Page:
• Cantwell, Nigel. 2011. Are children’s rights still human? In The human rights of children: From vision to implementation. Edited by Antonella Invernizzi and Jane Williams, 37–60. Farnham, UK: Ashgate.

    The history of the UNCRC shows that individuals from human rights and child welfare-oriented NGOs worked collaboratively in its development but that there are current tensions between a human rights and child rights approach.

  • Ennew, Judith. 2011. Has research improved the human rights of children? Or have the information needs of the CRC improved data about children? In The human rights of children: From vision to implementation. Edited by Antonella Invernizzi and Jane Williams, 133–158. Farnham, UK: Ashgate.

    Criticizes the UNCRC reporting mechanisms and associated research, which has resulted in little improvement, so that nothing is done to improve children’s lives, and poor data is used as a basis for policy development and programming.

  • Fass, Paula S. 2011. A historical context for the United Nations Convention on the Rights of the Child. Annals of the American Association of Political and Social Science 633:17–29.

    DOI: 10.1177/0002716210382388

    Provides a historical context for the development of the UNCRC, starting during the First World War and Second World War, which exposed children’s vulnerability, forming the basis for a new sentimental attachment to children and the championing of their rights.

  • Freeman, Michael. 2009. Children’s rights as human rights: Reading the UNCRC. In The Palgrave handbook of childhood studies. Edited by Jens Qvortrup, William A. Corsaro, and Michael-Sebastian Honig, 377–393. Basingstoke, UK: Palgrave Macmillan.

    Justifies viewing children’s rights as human rights, since not supporting children’s rights suggests we regard children as less than human. Answers some of the critics of children’s rights and sees the UNCRC as a beginning not final word on children’s rights.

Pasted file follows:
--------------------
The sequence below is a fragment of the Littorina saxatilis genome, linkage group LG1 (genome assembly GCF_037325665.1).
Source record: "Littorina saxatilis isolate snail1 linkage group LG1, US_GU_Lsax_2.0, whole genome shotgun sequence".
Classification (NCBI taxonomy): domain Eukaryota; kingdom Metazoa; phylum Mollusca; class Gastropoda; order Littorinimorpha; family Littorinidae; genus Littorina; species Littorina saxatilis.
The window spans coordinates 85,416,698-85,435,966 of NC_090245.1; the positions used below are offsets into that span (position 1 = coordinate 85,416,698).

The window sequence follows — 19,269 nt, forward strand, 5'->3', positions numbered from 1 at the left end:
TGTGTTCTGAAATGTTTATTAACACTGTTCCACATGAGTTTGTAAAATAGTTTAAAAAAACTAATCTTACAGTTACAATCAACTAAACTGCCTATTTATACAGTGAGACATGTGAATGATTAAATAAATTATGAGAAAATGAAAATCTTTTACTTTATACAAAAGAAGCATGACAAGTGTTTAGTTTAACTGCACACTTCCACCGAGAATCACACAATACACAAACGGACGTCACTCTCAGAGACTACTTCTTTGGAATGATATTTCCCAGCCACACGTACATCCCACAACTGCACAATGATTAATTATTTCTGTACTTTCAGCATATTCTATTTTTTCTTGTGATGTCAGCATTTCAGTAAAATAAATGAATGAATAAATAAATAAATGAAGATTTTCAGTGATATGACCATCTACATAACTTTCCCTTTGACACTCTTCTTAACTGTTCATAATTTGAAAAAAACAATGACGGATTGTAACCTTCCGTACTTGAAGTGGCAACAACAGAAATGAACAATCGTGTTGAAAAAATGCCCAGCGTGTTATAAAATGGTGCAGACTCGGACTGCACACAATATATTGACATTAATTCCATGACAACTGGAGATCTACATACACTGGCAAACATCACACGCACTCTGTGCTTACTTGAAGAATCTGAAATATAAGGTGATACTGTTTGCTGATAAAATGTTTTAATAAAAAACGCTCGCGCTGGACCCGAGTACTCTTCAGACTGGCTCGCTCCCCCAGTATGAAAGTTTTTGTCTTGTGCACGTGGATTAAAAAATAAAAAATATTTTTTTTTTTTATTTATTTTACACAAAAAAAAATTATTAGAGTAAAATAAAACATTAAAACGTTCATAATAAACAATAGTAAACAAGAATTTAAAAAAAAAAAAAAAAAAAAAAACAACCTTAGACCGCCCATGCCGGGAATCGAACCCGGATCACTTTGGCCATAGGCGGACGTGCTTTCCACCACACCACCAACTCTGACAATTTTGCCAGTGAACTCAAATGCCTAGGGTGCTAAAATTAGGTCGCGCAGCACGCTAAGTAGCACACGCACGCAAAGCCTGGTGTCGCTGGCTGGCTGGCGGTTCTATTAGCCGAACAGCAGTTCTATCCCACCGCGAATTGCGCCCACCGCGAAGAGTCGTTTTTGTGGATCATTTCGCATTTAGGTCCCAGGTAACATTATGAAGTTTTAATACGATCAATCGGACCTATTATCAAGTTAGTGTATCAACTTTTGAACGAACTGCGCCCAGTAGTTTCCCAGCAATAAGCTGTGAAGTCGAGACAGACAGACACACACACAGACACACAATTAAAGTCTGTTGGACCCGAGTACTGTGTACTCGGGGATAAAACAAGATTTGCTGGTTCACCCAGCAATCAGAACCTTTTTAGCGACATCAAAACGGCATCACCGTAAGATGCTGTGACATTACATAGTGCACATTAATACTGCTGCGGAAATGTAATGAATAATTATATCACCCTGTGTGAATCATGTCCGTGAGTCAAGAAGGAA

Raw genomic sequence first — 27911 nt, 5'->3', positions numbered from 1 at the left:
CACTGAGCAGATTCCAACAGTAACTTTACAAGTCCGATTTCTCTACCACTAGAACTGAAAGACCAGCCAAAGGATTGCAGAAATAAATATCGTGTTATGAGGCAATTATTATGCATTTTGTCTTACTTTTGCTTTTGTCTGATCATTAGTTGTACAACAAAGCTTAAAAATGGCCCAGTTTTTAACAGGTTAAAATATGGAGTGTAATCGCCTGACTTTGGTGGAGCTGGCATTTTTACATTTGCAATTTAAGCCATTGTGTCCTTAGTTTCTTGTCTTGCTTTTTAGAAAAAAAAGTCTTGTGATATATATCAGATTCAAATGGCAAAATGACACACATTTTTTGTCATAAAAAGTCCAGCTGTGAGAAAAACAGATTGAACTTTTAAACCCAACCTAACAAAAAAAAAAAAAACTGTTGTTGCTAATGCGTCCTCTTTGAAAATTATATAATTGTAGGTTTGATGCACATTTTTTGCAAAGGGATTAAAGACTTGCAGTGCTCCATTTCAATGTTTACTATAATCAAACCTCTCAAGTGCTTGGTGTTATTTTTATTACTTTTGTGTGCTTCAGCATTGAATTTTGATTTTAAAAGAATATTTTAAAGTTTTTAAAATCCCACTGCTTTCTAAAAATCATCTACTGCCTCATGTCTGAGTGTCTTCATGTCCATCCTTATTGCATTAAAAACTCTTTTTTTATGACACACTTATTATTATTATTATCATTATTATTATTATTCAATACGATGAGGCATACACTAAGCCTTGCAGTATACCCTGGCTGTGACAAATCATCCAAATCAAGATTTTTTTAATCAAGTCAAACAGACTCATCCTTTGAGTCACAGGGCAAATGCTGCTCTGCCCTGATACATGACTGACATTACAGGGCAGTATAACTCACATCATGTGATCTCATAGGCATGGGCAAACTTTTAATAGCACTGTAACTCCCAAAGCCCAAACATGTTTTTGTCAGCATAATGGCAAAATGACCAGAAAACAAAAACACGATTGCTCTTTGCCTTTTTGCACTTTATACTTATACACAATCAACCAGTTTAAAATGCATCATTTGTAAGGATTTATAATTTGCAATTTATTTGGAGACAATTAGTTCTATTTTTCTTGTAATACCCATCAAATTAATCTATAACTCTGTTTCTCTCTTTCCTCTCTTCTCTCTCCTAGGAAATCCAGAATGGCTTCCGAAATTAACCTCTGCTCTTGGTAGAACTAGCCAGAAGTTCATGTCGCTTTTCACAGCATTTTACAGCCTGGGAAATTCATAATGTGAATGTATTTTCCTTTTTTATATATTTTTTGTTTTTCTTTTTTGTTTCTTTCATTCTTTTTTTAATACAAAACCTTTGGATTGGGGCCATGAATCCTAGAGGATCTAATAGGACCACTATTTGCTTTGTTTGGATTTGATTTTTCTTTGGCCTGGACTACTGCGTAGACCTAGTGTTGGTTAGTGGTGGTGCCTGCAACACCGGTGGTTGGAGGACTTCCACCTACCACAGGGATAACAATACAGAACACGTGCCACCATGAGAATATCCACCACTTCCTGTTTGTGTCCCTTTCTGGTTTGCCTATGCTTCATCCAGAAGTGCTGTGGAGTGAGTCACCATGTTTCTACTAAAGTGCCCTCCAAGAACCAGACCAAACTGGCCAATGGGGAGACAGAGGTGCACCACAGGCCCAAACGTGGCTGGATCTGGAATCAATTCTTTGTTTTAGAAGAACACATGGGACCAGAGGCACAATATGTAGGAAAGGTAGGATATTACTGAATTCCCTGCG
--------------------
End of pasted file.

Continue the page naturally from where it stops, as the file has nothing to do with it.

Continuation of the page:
• United Nations. 1989. Convention on the Rights of the Child. Geneva, Switzerland: United Nations.

    The United Nations Convention on the Rights of the Child (UNCRC) consists of a Preamble and fifty-four articles, setting out children’s entitlements to the provision of services (such as education), protection from harm (such as abuse), and to participate in society (to have their views heard and acted on).

  • United Nations Committee on the Rights of the Child. 2005. General comment no 7: Implementing child rights in early childhood. Geneva, Switzerland: United Nations.

    This United Nations General Comment documents a day of discussion on children’s rights in early childhood education. It encourages recognition that young children are the holders of rights and that early childhood is a critical time for the realization of rights.

  • United Nations Committee on the Rights of the Child. 2006. A guide to general comment 7: “Implementing child rights in early childhood”. The Hague: Bernard Van Leer Foundation.

    This volume describes the background of the UN Day of General Discussion on child rights in early childhood education. Contains extracts from the approximately three dozen papers that were submitted to the UN Committee on the Rights of the Child by diverse organizations, before the discussion.

  • Veerman, Philip E. 1992. The rights of the child and the changing image of childhood. Dordrecht, The Netherlands: Martin Nijhoff.

    Contains a comprehensive history of the UNCRC; an account of the contribution of activists like Eglantyne Jebb and Jan Korczak; the founding documents like the Universal Declaration of the Rights of the Child; and details of the negotiations during the 1980s drafting process.